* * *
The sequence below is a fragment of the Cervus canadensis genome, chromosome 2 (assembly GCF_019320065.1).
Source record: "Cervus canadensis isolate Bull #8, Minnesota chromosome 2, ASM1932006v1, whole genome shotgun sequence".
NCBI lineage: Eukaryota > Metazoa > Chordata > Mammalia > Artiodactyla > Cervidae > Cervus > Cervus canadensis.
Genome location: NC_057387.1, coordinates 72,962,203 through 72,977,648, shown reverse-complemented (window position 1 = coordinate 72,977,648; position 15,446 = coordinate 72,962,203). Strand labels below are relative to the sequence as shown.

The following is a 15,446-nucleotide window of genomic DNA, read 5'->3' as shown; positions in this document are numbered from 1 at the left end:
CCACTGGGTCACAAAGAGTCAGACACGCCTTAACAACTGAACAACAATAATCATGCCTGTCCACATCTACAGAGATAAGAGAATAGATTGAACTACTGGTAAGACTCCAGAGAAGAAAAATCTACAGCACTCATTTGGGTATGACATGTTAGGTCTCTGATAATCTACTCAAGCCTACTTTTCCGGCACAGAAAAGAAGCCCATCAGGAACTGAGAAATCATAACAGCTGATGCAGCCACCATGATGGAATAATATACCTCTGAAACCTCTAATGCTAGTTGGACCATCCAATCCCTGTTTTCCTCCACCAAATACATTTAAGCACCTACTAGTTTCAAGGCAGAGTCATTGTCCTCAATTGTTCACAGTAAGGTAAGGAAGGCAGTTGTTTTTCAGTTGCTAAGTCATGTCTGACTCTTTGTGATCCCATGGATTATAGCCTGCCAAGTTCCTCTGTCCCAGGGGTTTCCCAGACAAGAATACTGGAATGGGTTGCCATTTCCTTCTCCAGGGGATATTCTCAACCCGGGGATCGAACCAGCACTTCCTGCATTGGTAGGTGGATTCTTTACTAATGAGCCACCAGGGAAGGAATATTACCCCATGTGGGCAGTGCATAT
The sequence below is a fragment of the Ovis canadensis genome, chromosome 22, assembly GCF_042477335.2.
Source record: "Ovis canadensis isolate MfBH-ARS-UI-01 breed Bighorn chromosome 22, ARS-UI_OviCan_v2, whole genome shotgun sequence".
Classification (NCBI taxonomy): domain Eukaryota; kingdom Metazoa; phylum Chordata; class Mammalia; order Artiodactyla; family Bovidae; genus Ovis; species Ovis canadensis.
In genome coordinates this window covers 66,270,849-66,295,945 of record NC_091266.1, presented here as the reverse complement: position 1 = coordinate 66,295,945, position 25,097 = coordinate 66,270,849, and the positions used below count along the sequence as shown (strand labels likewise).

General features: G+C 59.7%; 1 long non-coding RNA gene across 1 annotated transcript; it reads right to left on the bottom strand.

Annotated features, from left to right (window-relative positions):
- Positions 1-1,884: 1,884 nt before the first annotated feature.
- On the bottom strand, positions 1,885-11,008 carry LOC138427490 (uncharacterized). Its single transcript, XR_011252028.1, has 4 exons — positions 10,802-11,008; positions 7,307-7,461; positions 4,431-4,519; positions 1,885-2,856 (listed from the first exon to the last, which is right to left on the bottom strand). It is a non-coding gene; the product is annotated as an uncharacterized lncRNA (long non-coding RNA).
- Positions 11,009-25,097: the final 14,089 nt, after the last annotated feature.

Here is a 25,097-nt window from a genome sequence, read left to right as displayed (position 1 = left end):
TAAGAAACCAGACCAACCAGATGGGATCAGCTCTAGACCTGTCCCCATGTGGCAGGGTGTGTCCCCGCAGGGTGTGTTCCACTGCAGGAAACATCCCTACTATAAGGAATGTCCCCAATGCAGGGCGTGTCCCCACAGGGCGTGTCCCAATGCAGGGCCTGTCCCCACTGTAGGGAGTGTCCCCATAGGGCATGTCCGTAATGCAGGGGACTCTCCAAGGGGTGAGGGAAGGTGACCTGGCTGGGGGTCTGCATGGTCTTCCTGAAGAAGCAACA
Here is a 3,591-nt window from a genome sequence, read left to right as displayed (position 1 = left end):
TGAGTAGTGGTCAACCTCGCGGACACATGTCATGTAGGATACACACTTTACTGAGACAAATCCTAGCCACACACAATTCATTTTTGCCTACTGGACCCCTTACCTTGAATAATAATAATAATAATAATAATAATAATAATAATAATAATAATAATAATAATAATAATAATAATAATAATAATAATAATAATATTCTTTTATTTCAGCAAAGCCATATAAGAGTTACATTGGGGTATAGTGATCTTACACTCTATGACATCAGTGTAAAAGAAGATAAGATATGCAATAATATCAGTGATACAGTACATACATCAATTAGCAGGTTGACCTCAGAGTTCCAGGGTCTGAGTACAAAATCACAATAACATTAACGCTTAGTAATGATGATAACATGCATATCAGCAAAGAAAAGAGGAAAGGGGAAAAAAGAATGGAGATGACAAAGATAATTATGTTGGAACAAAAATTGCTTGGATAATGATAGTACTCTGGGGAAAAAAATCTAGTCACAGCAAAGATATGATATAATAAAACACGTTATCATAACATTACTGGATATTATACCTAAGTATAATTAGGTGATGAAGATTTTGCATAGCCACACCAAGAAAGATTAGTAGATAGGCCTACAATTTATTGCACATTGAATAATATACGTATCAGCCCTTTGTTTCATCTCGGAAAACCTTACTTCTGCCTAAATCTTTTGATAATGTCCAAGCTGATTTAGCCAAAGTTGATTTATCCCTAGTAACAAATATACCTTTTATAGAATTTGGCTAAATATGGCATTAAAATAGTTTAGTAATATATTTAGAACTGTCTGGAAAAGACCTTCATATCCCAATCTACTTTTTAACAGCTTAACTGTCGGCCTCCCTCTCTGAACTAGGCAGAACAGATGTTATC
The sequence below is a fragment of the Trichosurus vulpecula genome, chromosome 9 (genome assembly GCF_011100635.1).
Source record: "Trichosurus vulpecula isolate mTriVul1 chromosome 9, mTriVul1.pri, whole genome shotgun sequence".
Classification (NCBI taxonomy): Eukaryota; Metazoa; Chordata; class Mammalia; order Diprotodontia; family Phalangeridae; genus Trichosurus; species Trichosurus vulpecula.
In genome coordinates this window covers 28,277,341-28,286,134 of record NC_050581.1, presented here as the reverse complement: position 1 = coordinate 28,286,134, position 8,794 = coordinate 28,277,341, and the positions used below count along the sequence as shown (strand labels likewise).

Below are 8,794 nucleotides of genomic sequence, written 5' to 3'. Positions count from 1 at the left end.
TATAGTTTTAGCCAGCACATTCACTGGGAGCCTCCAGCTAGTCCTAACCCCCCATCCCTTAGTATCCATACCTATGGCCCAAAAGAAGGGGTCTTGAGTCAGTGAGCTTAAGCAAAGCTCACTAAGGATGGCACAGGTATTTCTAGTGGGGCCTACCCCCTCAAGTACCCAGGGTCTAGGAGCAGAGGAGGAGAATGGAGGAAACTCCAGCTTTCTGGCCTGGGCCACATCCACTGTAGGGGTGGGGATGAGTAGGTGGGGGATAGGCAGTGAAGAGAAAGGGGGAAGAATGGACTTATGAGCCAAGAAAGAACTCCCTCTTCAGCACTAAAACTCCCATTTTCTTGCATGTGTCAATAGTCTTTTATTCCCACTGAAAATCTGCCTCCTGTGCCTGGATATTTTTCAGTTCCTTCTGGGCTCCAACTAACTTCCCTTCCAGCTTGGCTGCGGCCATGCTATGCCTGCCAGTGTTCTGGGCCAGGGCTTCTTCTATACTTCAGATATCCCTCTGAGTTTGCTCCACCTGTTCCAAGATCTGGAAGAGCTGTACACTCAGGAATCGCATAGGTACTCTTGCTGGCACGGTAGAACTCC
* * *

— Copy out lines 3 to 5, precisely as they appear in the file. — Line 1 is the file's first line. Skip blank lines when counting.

NCBI lineage: Eukaryota > Metazoa > Chordata > Mammalia > Artiodactyla > Cervidae > Cervus > Cervus canadensis.
Genome location: NC_057387.1, coordinates 72,962,203 through 72,977,648, shown reverse-complemented (window position 1 = coordinate 72,977,648; position 15,446 = coordinate 72,962,203). Strand labels below are relative to the sequence as shown.

The following is a 15,446-nucleotide window of genomic DNA, read 5'->3' as shown; positions in this document are numbered from 1 at the left end: